Monday, April 15, 2024
HomeMoney Matters43% Better - The Economics of Getting Your Livestock to Eat Weeds

43% Better – The Economics of Getting Your Livestock to Eat Weeds

MTCowEatsThistleWhen I started teaching cows to eat weeds, I thought everyone would see what I saw: an economical alternative for weed management.  If cows or other livestock eat weeds, you don’t have to spend money on herbicide or buy fuel for spray rigs or mowers. You don’t have to rent goats (sorry goat producers).  And if you’re not interested in management intensive grazing, you don’t have to buy fencing equipment and set up any fences to get the cows to trample or eat the weeds. They just roam through pastures as they always do, adding weeds to their diets.

Still, just because that’s what I see, doesn’t mean it’s obvious to everyone. I could even be wrong! So I consulted some economists and I asked ranchers I’d worked with what they thought. Then I put it all together in a video to share with folks who want to know. You can watch the video, or read below for a summary of what my consultants and ranchers told me.

Increase Grazeable Acreage By As Much as 43%

Economist John Morley noted that weed management is a huge problem. For example the state of Montana needs a 50% increase in its budget, from $20 million to $30 millon just to prevent weeds from expanding. North and South Carolina spent $250 million and could not eradicate weeds. When he looked at a common infestation rate he determined that having weed-eating cows could increase acreage available for grazing by as much as 43%.

Bart Holowath of Canada’s CanFax (Cattle Market Information) noted that producers should look at the cost per animal of any herbicide treatment program. In his example he showed that a treatment program added 47 cents per pound of gain, saying “That’s just huge!”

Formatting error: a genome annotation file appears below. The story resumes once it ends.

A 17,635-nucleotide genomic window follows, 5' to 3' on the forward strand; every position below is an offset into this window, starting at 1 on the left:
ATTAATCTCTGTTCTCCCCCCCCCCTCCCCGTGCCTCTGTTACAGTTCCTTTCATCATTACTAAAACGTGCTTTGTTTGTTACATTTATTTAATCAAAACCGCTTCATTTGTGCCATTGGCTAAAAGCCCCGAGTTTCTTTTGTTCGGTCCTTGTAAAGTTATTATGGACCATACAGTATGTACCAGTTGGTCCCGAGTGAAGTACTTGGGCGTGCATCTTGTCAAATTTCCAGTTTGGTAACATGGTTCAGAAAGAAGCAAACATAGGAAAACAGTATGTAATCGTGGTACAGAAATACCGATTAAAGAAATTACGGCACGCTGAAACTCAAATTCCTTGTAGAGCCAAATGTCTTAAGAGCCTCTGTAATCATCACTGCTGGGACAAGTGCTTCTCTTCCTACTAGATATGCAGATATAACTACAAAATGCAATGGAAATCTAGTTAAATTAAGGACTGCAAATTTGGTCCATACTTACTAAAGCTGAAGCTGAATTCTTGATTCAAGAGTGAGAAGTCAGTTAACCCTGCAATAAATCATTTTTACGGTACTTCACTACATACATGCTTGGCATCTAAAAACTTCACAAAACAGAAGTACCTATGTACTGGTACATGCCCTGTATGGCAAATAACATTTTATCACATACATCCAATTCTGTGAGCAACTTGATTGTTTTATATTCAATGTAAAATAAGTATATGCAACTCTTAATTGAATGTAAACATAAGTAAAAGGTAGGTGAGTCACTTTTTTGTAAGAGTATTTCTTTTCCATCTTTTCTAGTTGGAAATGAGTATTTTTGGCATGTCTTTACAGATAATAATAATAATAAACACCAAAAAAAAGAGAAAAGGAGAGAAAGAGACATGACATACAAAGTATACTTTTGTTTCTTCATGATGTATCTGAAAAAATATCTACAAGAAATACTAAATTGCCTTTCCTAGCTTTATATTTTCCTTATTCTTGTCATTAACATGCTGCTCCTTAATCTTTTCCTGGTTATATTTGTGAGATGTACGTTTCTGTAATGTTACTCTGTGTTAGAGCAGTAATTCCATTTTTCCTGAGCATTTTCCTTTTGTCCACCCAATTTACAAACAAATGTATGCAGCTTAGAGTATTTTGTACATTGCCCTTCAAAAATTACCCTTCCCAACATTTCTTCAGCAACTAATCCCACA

Morley concluded that though the precise science on the economics of weed-eating cows won’t be available for another 20 years, producers shouldn’t wait. “What we do know, is that the lower-cost producer makes more money 100% of the time, and this is a way of reducing your costs in every respect.”

“It’s All Good. There Are No Downsides”

John Wick and Peggy Rathmann had this to say about their weed-eating cows: “Economically, if you’re comparing equipping, supplying and applying yourself to use transline, all you’re doing is focusing on weeds. If you’re training cows to go out, in addition to all the other beneficial things their doing, to also feed themselves on a nutritious plant like distaff, it’s all good, there’s no down side to cows.”

Other ranchers in the video agree with John and Peggy. John concludes by saying, “Save yourself the grief, don’t buy the equipment, don’t buy the transline….the grazing techniques that include thistle management are beneficial on so many levels it’s hard to quantify. But they’re all up. There’s no down side to cows eating thistle. Have a good day.”

I couldn’t have said it better myself! Eat weeds and have a good day!

Want to get started?

Check out the Weed Training Resources I put together for you here:

Turn Your Livestock Into Weed Eaters

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Kathy Voth
Kathy Voth
I am the founder, editor and publisher of On Pasture, now retired. My career spanned 40 years of finding creative solutions to problems, and sharing ideas with people that encouraged them to work together and try new things. From figuring out how to teach livestock to eat weeds, to teaching range management to high schoolers, outdoor ed graduation camping trips with fifty 6th graders at a time, building firebreaks with a 130-goat herd, developing the signs and interpretation for the Storm King Fourteen Memorial trail, receiving the Conservation Service Award for my work building the 150-mile mountain bike trail from Grand Junction, Colorado to Moab, Utah...well, the list is long so I'll stop with, I've had a great time and I'm very grateful.


  1. This is another instance of bringing cows back into the natural world. When they were wild, they would have grazed nearly everything for survival, same as wild animals of today.

    Cows lost this knowledge when we began babying them and made their life so easy they depended on us for survival.

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